Ulysses S Grant
The Ulysses S. Grant Memorial is a United States Presidential Memorial,
honoring American Civil War General and President of the United States.
It is located at the base of Capitol Hill, and like the United States
Capitol above it, the monument's statue faces west, looking towards the
Washington Monument and overlooking the National Mall.
It is the largest equestrian statue in the United States and the second
largest in the world, after the monument to Italy's King Victor Emanuel in Rome.
The monument was created by sculptor Henry Merwin Shrady, who spent 20 years
of his life working on it. The platform for the monument, made of Vermont
marble, is 252 feet long and 71 feet wide. It is divided into three sections.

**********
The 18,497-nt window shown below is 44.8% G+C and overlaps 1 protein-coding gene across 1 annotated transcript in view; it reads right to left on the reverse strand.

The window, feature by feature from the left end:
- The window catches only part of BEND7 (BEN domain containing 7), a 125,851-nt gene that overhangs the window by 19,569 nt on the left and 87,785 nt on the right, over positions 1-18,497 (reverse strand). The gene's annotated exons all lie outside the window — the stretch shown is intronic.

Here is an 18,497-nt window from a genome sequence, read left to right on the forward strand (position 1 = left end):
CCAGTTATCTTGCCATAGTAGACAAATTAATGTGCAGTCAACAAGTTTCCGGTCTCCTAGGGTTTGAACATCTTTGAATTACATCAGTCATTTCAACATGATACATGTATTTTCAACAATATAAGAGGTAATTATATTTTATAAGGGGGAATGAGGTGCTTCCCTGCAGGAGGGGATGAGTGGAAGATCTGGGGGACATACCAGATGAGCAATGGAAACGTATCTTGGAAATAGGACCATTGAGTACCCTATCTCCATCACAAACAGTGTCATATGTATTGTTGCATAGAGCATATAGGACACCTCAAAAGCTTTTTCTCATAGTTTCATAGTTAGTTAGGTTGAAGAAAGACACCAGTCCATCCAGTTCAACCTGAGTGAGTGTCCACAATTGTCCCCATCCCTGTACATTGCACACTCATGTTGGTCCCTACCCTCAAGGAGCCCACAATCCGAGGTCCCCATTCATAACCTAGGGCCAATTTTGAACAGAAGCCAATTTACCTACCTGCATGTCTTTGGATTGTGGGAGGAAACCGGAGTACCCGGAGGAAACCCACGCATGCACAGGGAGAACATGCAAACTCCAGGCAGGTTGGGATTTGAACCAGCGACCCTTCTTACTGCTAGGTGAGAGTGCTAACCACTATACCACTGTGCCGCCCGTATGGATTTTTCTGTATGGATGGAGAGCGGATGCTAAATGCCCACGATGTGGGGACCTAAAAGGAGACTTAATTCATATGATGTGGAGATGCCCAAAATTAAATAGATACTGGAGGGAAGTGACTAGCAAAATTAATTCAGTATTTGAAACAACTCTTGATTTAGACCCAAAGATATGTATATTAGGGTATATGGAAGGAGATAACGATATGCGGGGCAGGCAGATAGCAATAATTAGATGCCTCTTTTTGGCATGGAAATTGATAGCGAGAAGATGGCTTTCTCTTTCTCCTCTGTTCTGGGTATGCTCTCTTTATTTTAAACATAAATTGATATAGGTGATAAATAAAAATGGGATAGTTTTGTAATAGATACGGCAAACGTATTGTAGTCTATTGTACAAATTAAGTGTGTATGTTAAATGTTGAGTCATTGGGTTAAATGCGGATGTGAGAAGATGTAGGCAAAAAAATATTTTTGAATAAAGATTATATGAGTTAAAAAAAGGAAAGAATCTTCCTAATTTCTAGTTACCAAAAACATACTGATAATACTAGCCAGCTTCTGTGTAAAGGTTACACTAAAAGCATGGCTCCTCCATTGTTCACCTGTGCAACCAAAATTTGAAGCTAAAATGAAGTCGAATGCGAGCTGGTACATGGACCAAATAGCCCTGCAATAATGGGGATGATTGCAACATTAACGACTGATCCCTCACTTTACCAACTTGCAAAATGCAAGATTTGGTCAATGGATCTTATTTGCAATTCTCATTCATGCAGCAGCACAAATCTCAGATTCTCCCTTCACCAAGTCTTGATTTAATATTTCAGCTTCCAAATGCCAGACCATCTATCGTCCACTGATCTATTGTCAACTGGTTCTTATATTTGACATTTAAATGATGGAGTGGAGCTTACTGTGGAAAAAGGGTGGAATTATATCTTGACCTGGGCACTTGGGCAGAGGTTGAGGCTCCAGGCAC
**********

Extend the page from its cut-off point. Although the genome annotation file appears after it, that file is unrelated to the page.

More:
The tall, middle section depicts Grant aboard his war horse Cincinnati on a
22-foot high pedestal, and he is flanked, on either side, by fighting Union Artillery and Cavalry groups. Surrounding
the main pedestal are four shorter pedestals, each one supporting a bronze
figure of a lion in repose.
The most striking feature of the central statue is Grant's calm (almost disaffected)
attitude amidst the raging fighting going on around him. This is not surprising
because Grant was known for his calmness and coolness during battle.
Construction began in 1909; the Artillery Group was completed in 1912, the
Cavalry Group was completed in 1916, and the bronze figure of Grant was
completed in 1920. The memorial was dedicated on the 100th anniversary of
Grant's birth, April 27, 1922. Today it stands as the center of a three-part
sculptural group including the James A. Garfield Monument and the Peace or
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Ulysses S Grant
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